Flagpoling,” known as the term used when individuals with temporary status in Canada exit the country by crossing the border into the United States and promptly re-entering Canada visa to avail of same-day immigration services, is a lawful practice. While flagpoling can be conducted at any point of entry, it is commonly done at land border crossings, particularly in Ontario’s Niagara region.
The primary advantage of opting for flagpoling when applying for a visa is the ability to bypass potentially lengthy processing times associated with traditional application routes. When flagpoling, your visa application is processed immediately on the spot, eliminating the need for waiting to receive the application’s outcome.
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Moreover, during the flagpoling process, you directly submit your required documents to an immigration officer in person. If any issues arise with the application, the officer can inform you promptly, allowing for the necessary corrections. In contrast, errors or mistakes made during the regular application process can result in delays.
According to data from the Canada Border Services Agency (CBSA), approximately 21,452 people engaged in flagpoling in 2022. While CBSA encourages individuals to apply online through the Immigration, Refugees and Citizenship Canada (IRCC) website to avoid flagpoling, as immigration applications are not their primary focus, the practice has become so prevalent that CBSA has designated specific dates and times at certain border crossings to accommodate flagpolers.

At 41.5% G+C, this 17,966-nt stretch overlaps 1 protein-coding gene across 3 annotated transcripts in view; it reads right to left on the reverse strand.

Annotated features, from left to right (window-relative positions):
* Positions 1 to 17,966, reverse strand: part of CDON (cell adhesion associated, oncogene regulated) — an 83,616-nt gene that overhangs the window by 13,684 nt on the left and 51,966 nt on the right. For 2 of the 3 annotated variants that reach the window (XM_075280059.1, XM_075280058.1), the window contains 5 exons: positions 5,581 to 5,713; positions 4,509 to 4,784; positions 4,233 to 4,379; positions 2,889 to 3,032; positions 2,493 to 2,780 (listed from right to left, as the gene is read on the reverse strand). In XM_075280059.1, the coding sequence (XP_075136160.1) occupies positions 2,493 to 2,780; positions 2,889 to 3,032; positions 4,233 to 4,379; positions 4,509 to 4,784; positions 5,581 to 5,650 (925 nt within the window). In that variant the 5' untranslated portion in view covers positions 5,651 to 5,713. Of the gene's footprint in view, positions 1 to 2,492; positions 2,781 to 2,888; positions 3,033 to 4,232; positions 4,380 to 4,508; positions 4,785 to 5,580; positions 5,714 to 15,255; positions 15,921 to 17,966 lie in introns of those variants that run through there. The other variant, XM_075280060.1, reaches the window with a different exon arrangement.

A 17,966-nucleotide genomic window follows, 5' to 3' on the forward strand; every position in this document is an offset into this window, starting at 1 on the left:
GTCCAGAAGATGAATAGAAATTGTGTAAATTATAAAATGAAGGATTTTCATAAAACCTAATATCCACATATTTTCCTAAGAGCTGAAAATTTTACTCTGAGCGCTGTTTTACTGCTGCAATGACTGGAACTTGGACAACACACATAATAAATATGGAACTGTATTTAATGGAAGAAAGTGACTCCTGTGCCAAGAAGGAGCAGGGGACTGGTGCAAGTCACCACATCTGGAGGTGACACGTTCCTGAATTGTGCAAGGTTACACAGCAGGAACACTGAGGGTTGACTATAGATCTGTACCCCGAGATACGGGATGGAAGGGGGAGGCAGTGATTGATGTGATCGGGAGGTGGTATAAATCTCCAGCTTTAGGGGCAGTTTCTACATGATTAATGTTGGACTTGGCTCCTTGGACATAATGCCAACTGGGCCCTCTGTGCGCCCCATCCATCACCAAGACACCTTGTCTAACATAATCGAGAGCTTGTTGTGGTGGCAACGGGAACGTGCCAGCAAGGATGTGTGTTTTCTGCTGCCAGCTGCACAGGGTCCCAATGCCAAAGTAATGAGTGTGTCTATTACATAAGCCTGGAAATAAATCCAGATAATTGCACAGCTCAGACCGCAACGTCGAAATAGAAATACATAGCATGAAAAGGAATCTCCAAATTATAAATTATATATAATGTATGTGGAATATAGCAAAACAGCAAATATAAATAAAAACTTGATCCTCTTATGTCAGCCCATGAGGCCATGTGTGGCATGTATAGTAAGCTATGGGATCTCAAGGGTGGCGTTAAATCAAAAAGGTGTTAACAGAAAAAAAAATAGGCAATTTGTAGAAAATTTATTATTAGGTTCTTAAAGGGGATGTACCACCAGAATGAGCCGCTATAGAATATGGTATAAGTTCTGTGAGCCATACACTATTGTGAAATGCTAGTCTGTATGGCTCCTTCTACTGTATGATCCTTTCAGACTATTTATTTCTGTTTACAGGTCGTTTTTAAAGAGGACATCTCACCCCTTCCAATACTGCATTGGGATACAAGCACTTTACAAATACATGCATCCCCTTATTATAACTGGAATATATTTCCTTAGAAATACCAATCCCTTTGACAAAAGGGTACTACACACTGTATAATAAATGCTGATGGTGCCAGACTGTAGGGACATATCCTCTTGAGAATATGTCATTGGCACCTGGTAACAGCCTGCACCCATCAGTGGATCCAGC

This practice has gained even more popularity due to the persistent backlog at IRCC. The IRCC service standards outline the expected processing times for applications; however, these standards differ from the actual processing times implemented by IRCC. Applications that exceed the service standard timeframe are classified as part of the backlog.
IRCC’s service standards and backlog
IRCC aims to process 80% of applications across all categories within a reasonable time frame, varying depending on the type of application. For instance, the processing time for spousal and family class sponsorship is set at 12 months, while applications through Express Entry should be processed within six months.
As of March 31st, the backlog of applications at IRCC reached approximately 2 million across all immigration, work, study, and sponsorship categories. Within this figure, around 1.1 million applications are within the service standards, while nearly 900,000 are part of the backlog.
Regarding temporary and permanent residence applications, approximately 50% of them adhere to the service standards, whereas 75% of citizenship applications do so.
IRCC has stated that they are taking measures to reduce the backlog and process 80% of applications within their service standards. CBC’s article on flagpoling mentions that IRCC is implementing strategies such as “digitizing applications, hiring and training new staff, and leveraging automation technologies” to expedite the reduction of the backlog.
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